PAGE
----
Prices have soared, and inventories are at record lows.
"Homeowners are freezing their asses off and complaining because people are making all this dough exporting the stuff," said Scott Gray, senior director for IHS Waterborne Energy, a Houston market-research firm.
Elected officials in propane-dependent states are demanding relief. On Feb. 14, the congressional delegation from Vermont, where 15 percent of households heat with propane, called on the U.S. Commerce Department to impose a temporary export ban.
"The problem is that almost all new propane production over the past three years has been exported to more lucrative overseas markets instead of being used to meet consumer demand right here in the United States," said the letter from Sens. Bernie Sanders and Patrick Leahy and Rep. Peter Welch.
"The irony is that Europe is having a warm winter and they don't need it," said Mark Delehanty, president of the Pennsylvania Propane Gas Association and owner of Independence Propane in Green Lane, Montgomery County.
Propane is commonly used for heating and cooking in the upper Midwest and New England. In this region, where it is more commonly associated with use as a fuel for outdoor grills, about 4 percent of Pennsylvania households - 189,000 - use propane for home heating, according to the U.S. Energy Information Administration.
In New Jersey, 61,000 homes, or 2 percent, heat with the fuel, also known as bottled gas or liquefied petroleum gas (LPG).
In recent years, domestic demand for propane has been in decline. Industry officials, who are not eager for government intervention, say the export market is not solely to blame for current shortages, which were caused by high agricultural demand, pipeline constraints, and the severe winter.
"This has never happened in the 100-year history of propane," said Mollie O'Dell, a spokeswoman for the National Propane Gas Association. "It's been a perfect storm of events."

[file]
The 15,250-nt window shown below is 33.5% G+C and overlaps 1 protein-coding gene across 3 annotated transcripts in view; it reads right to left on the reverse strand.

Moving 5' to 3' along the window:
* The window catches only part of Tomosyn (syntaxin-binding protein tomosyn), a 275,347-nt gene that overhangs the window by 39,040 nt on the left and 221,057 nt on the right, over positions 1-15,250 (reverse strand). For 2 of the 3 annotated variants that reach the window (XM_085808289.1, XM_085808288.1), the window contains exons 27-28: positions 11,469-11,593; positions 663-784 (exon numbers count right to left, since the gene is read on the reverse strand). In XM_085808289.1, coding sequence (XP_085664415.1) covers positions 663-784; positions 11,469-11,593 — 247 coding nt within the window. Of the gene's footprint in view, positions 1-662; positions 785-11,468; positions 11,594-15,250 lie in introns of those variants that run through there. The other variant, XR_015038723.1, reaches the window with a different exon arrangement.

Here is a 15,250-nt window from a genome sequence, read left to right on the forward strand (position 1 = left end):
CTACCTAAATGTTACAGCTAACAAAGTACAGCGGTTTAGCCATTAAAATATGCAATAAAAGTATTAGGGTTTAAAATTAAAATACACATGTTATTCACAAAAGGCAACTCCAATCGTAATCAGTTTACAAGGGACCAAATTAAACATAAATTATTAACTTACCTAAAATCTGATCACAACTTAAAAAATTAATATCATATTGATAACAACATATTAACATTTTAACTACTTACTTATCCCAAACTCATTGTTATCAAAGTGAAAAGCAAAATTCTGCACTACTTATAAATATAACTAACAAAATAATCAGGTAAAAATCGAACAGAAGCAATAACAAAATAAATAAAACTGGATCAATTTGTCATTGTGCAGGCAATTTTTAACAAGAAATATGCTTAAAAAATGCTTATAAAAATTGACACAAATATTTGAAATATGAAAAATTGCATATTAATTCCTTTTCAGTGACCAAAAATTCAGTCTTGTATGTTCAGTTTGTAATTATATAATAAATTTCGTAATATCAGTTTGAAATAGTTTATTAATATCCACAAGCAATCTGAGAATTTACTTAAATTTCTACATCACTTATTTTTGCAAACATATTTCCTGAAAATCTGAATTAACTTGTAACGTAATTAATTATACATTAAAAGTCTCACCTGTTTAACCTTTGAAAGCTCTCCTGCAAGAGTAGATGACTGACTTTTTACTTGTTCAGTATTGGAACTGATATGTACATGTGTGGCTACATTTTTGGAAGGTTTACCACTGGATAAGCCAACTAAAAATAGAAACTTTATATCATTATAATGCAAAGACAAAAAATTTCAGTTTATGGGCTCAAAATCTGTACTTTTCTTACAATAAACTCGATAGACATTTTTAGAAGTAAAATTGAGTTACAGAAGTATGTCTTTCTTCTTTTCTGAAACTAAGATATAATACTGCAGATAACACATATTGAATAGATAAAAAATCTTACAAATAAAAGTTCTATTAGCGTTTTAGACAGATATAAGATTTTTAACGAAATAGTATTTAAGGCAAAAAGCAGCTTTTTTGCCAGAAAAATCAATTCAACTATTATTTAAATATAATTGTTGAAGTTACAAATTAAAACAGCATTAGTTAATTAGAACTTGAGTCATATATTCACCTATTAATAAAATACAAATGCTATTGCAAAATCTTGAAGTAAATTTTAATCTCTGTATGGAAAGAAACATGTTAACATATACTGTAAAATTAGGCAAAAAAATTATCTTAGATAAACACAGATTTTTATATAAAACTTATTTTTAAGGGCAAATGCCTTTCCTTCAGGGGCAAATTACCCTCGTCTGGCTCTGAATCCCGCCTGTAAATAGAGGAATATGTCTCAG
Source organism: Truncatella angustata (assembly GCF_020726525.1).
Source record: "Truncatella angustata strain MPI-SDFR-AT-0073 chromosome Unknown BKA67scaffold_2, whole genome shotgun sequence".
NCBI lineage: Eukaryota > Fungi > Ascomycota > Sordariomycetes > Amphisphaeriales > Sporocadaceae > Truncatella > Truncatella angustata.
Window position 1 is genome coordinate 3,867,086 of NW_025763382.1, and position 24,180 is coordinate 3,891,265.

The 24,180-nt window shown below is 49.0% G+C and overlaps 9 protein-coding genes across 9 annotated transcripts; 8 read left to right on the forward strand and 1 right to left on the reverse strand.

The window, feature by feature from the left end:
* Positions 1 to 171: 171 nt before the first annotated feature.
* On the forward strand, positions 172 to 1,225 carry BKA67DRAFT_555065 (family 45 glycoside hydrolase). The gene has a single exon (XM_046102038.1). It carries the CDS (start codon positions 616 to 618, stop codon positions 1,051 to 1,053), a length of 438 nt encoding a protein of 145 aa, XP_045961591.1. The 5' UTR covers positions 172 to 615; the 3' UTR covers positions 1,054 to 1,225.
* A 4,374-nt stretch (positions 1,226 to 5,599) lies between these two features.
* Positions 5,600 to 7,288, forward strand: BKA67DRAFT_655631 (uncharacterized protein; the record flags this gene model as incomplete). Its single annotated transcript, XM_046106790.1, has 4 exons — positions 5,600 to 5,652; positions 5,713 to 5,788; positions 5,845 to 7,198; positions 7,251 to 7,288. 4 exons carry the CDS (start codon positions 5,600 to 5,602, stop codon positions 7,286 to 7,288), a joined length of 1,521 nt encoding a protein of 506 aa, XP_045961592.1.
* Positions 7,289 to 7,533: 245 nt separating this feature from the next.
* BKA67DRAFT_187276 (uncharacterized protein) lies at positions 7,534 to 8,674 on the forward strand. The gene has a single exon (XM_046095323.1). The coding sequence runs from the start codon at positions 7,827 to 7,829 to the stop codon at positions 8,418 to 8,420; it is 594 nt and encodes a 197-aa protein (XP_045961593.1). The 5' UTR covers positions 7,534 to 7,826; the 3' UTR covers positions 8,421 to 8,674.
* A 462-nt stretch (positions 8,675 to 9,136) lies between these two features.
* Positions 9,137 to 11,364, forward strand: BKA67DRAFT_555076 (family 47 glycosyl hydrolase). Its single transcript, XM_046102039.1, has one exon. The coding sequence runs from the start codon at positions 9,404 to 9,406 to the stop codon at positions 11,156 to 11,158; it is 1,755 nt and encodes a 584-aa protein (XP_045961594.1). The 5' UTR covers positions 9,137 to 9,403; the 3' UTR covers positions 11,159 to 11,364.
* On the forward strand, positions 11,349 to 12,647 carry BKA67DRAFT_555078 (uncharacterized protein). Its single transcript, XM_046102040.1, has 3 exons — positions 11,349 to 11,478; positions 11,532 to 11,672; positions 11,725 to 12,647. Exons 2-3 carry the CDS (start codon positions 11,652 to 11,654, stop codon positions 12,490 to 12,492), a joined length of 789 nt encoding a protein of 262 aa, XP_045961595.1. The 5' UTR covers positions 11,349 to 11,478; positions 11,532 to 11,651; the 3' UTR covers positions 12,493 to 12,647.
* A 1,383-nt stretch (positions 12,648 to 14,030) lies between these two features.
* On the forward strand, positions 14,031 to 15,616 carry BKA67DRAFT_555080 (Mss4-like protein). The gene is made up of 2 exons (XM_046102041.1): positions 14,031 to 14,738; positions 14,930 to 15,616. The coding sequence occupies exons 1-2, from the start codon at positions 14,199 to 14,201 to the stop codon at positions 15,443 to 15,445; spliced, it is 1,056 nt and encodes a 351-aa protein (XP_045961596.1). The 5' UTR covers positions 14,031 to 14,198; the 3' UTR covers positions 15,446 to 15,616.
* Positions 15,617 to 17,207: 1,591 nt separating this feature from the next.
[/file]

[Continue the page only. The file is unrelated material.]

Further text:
The debate over propane exports is kind of a dress rehearsal for a larger discussion about whether the United States should lift a four-decade ban on crude oil exports or relax restrictions on exporting natural gas.
Supporters of trade barriers argue that allowing exports hurts domestic consumers, and producers say exports improve the balance of trade and generate more domestic jobs producing the fuel.
Industry leaders say there are signs that market forces have responded in recent weeks to the domestic propane shortage.
Exports dropped dramatically in February, said Gray, whose Waterborne firm tracks individual shipments of propane. He said 1.75 million gallons of propane from the Netherlands was on tankers heading toward New England because pockets of the United States had become a buyer's market.
"That's more propane than was imported all of last year," he said.
AmeriGas Partners L.P., the Valley Forge company that is the nation's largest propane distributor, said it had captured some fuel destined for export.
"We have been able to call in a number of favors this winter where we've gotten barge shipments," Jerry E. Sheridan, chief executive of AmeriGas, told analysts this month. "We've bought entire ships that were export-bound."
Sunoco Logistics, which plans to begin shipping 25,000 barrels of Marcellus Shale propane a day to Marcus Hook on a reconfigured pipeline it calls Mariner East, began receiving propane for export by train and truck last year at the Delaware River facility.
Michael J. Hennigan, Sunoco Logistics' CEO, told investment analysts Thursday that he believed the export market for natural gas liquids would stay strong in the long run but that sometimes the best market was local.
"The Marcus Hook facility gives you the optionality to keep the barrels in this market, which is where it's the best value today," he said.